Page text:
restricted to altering the law touching severance, and that only those

covenants and conditions are within its scope, which are within the

32 Hen. 8, c. 34. (See Co. litt. 215 b, resolution 12, cited above.)

11. — (1.) The obligation of a covenant entered into Sect. 11.
by a lessor with reference to the subject-matter of the i^^^^^e-*
lease shall, if and as far as the lessor has power to nantstorun
bind the reversionary estate immediately expectant on ^^ '®^®'"
the term granted by the lease, be annexed and inci-
dent to and shall go with that reversionary estate, or
the several parts thereof, notwithstanding severance
of that reversionary estate, and may be taken ad-
vantage of and enforced by the person in whom the
term is from time to time vested by conveyance, de-
volution in law, or otherwise ; and, it and as far as the
lessor has power to bind the person from time to time
entitled to that reversionary estate, the obligation
aforesaid may be taken advantage of and enforced
against any person so entitled.

(2.) This section applies only to leases made after
the commencement of this Act.

This section deals with the running of the burden of the lessor* s
covenants with the reversion notwithstanding severance.

It is conceived that reversions upon leases for life or lives and
terms of years are within this section, but not reversions upon
estates tail. (See note to sect. 10, ante,)

The 32 Hen. 8, c 34, s. 2, gives to all farmers, lessees and
grantees of any hereditaments for term of years, life, or lives, their
executors, administrators and assigns, the like action, advantage,
and remedy against all persons and corporations, having any grant
of the reversion of the same hereditaments, or any parcel thereof,

l2



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140 CONVEYANCING AND LAW OF PROPEETY ACT, 1881.

C. A. 1881, for ^^y condition, covenant, or agreement contained in their leafiee.
Sect. 11. ^ ^^6 lessees might have had against the lessors, their heirs and

. successors.

The obscure words of the present section, ' * if and as far as the lessor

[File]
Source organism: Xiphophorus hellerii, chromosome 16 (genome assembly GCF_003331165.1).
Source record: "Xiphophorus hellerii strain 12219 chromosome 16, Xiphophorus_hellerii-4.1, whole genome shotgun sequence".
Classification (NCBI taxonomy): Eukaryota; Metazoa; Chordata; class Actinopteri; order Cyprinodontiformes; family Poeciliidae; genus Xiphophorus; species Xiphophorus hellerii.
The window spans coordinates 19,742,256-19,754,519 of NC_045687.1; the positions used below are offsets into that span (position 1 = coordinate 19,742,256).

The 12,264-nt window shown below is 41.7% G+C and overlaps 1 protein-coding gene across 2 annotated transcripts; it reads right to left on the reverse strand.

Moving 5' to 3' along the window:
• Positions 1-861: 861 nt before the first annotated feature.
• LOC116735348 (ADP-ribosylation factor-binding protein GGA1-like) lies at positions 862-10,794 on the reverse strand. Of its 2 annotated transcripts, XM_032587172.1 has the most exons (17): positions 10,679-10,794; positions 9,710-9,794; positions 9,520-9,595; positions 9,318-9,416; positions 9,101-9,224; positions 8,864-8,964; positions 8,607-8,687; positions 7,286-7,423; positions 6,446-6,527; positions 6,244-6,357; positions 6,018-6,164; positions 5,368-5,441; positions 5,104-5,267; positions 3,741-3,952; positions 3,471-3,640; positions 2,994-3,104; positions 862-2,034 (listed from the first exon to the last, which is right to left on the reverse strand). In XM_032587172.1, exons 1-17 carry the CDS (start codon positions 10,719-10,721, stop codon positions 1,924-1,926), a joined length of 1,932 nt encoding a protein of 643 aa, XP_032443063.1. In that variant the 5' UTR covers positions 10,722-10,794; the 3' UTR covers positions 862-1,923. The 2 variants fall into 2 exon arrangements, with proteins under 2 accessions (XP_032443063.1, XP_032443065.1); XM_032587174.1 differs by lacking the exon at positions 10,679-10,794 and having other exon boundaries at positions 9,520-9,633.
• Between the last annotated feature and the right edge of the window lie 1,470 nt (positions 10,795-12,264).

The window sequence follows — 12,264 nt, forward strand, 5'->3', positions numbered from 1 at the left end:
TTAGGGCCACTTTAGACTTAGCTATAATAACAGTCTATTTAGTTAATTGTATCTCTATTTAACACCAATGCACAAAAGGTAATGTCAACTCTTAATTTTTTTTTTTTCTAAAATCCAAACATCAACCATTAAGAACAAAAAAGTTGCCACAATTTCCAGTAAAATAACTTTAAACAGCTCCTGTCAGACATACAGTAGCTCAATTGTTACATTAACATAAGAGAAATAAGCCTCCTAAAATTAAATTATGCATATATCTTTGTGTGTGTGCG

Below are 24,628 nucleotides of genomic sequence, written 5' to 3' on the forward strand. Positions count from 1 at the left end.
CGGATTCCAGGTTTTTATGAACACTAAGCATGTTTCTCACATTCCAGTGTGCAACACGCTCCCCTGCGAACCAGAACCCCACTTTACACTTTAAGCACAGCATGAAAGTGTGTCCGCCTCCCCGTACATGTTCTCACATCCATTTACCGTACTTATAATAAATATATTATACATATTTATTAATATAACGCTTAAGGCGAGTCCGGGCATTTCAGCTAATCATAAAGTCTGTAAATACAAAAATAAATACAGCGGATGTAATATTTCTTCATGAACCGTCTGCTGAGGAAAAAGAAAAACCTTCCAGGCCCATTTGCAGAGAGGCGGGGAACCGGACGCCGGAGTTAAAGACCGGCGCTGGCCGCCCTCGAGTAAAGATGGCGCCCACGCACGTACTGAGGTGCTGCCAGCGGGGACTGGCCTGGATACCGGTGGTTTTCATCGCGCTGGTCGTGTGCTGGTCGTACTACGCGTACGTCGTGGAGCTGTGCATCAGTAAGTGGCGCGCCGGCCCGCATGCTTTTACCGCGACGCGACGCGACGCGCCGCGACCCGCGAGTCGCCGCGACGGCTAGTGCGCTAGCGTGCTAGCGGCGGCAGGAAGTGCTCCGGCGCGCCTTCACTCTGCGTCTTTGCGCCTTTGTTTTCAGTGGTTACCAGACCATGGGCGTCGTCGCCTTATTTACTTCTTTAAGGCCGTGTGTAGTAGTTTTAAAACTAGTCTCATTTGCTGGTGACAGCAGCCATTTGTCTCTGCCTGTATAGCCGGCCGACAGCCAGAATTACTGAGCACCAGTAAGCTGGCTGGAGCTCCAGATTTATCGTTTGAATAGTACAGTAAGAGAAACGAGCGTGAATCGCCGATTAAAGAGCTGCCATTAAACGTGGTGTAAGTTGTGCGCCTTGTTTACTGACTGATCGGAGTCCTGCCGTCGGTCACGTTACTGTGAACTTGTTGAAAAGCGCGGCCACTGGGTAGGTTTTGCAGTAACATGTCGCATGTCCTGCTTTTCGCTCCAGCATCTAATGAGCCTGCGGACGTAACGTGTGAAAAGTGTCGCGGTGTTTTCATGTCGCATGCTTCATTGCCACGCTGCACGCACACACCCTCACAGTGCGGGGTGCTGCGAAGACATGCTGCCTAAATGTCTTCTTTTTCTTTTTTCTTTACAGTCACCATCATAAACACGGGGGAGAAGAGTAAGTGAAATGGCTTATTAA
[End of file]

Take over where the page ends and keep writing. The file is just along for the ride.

has power to bind the reversionary estate," &c., and, " if and as far
as the lessor has power to bind the person," &c., seem to mean,
that the covenants may be enforced against any person for the time
being in of the revision, as against whom the term is valid.

Only legal owners of the reversion are liable ; but they will be
liable without any reference to the question, how they came into
the reversion. For example, if the lease be (validly) granted by a
tenant for life under a power, whether statutory or otherwise, the
covenants will be binding upon the person entitled in remaind er
after the tenant for life.

Sect 12. 12, — (1.) Notwithstanding the severance by con-
Apportion- veyance, surrender, or otherwise, of the reversionary
S^Ds otI^^" estate in any land comprised in a lease, and notwith-
severance, &c. standing the avoidanco or cesser in any other manner
of the term granted by a lease as to part only of the
land comprised therein, every condition or right of re-
entry, and every other condition, contained in the
lease, shall be apportioned, and shall remain annexed
to the severed parts of the reversionary estate as
severed, and shall be in force with respect to the term
whereon each severed part is reversionary, or the term
in any land which has not been smrenaered, or as to
which the term has not been avoided or has not other-
wise ceased, in like manner as if the land comprised
in each severed part, or the land as to which the term
remains subsisting, as the case may be, had alone
originally been comprised in the lease,

(2.) This section applies only to leases made after
the commencement of this Act.

This section deals with the running with the reversion, notwith-
standing severance, of the benefit of conditions annexed to the
estate of the lessee, a subject which has already been fully dealt
with in sect. 10, ante. (See note thereon.)

The words in sect. 10, ** and every condition of re-entry and other
condition therein contained," seem to have been left in the Act by
inadvertence, when sect. 12 was inserted.

One coparcener cannot enter alone for a breach. (Doe v. Letois,
5 A. & E. 277.)

Where the reversion upon a lease is severed, and the rent or
other reservation is legally apportioned, the 22 & 23 Vict. c. 35,
s. 3 (cdted above, note to sect. 10, p. 139, ante), provides for the
apportionment of conditions of re-entry /or non-payment of the rent.

Sect. 13. 13. — (1.) On a contract to grant a lease for a term
On mib-de. of yoars to be derived out of a leasehold interest, with

mise, title to



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LEASES. 141

a leasehold reversion, the intended lessee shall not C* A. 1881,
have the right to call for the title to that reversion. Seot. 18.

(2.) This section applies only if and as far as a con- leasehold re-
trary intention is not expressed in the contract, and v!"^^^^!?^.*^